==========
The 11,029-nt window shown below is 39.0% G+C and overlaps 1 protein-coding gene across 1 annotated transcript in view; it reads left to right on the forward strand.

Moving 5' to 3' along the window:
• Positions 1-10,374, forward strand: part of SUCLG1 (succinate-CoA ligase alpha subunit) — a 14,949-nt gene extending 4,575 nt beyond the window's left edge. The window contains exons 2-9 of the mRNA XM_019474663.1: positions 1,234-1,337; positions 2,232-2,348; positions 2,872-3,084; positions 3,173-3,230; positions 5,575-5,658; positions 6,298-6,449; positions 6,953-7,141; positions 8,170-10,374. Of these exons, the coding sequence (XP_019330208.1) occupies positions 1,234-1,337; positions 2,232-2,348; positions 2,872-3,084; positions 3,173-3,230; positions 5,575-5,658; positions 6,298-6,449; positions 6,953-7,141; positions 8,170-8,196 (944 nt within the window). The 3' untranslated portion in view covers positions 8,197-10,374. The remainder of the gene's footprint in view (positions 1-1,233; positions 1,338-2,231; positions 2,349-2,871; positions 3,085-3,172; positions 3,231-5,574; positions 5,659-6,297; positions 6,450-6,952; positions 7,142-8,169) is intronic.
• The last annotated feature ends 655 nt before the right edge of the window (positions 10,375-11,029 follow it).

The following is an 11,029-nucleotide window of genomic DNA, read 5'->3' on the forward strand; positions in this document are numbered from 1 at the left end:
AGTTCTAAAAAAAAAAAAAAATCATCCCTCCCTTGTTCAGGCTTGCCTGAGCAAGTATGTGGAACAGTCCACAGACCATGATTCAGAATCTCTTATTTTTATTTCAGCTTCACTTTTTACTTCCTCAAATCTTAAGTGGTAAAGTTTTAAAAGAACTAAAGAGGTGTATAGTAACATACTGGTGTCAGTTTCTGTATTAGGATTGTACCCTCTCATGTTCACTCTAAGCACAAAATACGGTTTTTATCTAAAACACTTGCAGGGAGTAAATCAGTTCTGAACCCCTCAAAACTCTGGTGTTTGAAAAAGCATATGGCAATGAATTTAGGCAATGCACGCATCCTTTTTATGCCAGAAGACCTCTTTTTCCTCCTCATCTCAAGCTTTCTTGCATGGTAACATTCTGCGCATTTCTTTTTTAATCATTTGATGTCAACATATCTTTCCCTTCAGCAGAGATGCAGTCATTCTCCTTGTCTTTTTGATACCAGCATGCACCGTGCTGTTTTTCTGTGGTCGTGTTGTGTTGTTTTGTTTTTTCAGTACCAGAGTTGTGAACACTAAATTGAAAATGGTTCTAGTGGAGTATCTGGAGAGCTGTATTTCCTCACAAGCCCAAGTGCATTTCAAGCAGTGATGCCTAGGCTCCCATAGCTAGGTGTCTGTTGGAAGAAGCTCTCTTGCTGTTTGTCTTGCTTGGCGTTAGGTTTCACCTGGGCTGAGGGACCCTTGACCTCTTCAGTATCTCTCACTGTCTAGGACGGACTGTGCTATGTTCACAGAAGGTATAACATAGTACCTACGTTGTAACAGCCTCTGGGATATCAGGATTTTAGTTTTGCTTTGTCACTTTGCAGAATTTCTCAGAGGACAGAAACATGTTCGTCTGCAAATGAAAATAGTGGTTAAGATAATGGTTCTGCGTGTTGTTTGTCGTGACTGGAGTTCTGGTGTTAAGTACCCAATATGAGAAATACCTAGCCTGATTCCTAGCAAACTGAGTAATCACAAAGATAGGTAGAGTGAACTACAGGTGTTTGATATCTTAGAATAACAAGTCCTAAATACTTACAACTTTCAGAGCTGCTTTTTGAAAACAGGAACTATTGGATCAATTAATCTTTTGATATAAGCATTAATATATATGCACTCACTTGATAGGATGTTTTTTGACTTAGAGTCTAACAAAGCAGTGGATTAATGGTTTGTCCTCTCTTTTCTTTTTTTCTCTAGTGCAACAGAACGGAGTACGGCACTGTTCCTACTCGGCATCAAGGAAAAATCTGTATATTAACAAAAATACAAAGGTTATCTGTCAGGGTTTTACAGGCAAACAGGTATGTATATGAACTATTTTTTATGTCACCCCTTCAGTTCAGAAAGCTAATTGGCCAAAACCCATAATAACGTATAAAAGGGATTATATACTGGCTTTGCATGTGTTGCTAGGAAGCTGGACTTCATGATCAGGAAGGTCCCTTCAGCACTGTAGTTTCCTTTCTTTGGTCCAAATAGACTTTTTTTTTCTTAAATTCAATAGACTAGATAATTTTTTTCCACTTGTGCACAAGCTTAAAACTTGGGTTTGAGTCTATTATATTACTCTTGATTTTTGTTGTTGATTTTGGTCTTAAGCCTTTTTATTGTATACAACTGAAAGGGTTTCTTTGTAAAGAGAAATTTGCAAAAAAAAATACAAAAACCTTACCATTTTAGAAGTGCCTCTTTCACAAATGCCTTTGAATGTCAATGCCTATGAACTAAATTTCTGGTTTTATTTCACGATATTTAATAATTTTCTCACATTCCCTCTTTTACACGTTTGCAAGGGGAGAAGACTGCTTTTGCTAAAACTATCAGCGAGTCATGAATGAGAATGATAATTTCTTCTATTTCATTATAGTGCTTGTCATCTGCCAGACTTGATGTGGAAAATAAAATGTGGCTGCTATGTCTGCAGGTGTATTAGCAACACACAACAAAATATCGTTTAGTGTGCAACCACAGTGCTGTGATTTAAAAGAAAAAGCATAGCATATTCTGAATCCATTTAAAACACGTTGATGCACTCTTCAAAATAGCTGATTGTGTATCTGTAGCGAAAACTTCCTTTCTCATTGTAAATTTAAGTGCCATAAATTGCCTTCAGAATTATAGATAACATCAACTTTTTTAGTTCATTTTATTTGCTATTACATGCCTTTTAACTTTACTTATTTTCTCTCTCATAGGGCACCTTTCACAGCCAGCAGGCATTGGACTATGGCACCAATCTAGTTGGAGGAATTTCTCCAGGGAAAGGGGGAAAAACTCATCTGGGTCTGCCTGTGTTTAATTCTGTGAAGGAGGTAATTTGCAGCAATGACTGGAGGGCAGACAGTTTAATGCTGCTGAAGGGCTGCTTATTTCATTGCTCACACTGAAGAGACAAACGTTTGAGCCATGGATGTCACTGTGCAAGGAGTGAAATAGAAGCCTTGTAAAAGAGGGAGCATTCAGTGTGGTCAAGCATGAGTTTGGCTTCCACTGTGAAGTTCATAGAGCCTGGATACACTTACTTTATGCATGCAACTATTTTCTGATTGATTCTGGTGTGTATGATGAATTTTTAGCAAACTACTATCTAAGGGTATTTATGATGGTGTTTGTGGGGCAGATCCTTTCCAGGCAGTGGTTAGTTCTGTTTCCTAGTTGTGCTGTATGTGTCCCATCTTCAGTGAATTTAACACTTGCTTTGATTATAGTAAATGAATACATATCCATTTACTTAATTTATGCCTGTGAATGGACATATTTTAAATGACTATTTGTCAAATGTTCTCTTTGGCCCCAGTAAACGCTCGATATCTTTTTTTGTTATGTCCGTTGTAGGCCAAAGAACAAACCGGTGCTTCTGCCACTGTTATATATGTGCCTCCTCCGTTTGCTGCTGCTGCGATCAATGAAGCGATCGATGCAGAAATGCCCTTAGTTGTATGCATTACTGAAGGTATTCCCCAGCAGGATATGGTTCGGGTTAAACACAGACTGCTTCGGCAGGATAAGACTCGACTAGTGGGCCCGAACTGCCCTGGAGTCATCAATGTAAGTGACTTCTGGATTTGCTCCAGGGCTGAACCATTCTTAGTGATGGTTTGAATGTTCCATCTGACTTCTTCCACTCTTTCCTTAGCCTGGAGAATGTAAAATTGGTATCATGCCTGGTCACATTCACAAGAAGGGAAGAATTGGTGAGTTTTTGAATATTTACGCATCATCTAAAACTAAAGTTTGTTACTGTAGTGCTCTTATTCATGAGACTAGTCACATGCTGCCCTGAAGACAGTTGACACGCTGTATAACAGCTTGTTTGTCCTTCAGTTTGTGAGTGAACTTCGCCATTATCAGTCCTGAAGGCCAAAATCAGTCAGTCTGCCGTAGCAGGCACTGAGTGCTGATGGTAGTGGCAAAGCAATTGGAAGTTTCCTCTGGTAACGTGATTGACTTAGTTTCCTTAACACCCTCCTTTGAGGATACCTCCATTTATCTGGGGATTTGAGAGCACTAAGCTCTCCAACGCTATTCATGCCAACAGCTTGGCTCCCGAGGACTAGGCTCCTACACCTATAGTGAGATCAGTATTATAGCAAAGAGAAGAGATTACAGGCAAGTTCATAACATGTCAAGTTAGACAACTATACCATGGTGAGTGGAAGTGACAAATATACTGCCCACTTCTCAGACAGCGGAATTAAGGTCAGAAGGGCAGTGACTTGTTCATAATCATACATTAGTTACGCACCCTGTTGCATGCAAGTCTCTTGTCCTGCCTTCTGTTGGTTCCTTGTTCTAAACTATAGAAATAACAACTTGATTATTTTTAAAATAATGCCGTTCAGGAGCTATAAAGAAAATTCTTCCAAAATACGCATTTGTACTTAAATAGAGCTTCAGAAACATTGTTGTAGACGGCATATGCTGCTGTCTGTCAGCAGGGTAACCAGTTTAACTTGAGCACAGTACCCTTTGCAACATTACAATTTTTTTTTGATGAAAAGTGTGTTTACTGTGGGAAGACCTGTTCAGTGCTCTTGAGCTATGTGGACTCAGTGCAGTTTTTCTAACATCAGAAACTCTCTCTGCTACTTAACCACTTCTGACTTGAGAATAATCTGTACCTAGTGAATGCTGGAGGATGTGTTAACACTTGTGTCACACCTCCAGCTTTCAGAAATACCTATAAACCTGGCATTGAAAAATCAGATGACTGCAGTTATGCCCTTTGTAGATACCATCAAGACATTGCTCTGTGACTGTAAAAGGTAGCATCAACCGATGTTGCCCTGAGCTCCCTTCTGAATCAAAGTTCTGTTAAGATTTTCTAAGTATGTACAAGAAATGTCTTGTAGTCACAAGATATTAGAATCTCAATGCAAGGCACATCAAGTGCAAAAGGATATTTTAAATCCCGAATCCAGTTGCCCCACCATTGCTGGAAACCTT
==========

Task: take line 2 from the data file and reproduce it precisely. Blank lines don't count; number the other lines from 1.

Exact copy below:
Moving 5' to 3' along the window: